(Part of this came from a post I wrote in 2015 on the 50th anniversary of the Great Northeast Blackout of November 9, 1965, which I repeat for a sad reason.)
On the evening of November 9, 1965, I was 12 years old and in 8th grade. I was walking home from a girl friend's house. I had spent the afternoon with her, pounding my "great American novel" out on her typewriter. It was getting dark.
About 5:20 pm I entered my apartment building to find the lights dimming, flickering, and coming back on again.
What I did not know was that a chain reaction power failure had started several minutes before, up in Canada. Like a wave, city after city went dark. Now, in New York City, it was our turn. By the time the chain reaction ended, some 30 million people were in the dark, dependent on a full moon for their light.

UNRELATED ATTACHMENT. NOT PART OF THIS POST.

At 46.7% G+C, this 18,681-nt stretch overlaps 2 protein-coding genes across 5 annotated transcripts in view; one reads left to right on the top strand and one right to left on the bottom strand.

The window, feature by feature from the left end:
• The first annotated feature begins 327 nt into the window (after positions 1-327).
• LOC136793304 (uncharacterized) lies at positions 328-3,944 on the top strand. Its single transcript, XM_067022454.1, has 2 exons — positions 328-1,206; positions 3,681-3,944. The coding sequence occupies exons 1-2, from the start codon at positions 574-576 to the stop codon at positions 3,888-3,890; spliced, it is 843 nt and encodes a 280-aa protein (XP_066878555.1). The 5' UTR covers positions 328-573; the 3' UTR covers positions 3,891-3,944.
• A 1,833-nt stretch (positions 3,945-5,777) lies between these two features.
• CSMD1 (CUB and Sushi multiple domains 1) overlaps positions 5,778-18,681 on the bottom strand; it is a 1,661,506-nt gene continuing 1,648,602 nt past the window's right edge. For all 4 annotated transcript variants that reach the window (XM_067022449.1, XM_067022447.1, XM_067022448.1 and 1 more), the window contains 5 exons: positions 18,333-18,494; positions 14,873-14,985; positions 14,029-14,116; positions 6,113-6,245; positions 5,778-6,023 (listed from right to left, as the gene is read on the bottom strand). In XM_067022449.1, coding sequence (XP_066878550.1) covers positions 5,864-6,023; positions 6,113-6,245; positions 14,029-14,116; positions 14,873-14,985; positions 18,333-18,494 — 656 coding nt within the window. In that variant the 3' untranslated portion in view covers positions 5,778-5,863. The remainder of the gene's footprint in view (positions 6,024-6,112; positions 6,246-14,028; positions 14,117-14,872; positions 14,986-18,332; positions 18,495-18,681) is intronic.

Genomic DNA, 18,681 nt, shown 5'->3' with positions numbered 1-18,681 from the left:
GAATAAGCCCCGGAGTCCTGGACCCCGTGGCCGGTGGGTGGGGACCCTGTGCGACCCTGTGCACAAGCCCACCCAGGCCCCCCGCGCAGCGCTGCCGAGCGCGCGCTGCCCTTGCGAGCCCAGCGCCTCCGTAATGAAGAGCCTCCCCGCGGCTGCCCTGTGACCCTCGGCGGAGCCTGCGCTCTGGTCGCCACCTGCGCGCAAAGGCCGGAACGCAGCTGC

An elevator was waiting in the lobby of my apartment building; I made a split second decision not to take it and took the stairs to my fourth floor apartment instead.
A couple of minutes after entering it, my apartment went dark. We were more fortunate than many - growing up Jewish, we had candles - plenty of them, in the house. I had a battery powered radio and, listening to it, I gradually realized it wasn't just our neighborhood.
800,000 people were stuck on the subways- my father was one of them.I was alone with my mother. But it was not a party for me.
By the time our electricity was restored (around 6am the next morning), my life had changed forever. For me, it was one of the darkest nights of my life.
During the blackout, my mother, who had not been in the best of health, died. It is something incredibly hard for me to write about. The echoes of that night still resonate in me, and always will.
But, time does heal. And one thing that helped to sustain me during the blackout, listening on that tinny radio as candles flickered, was the voice of Dan Ingram.
He stayed with WABC until it went to all talk in 1982, and ended up with WCBS-FM. He retired in 2003.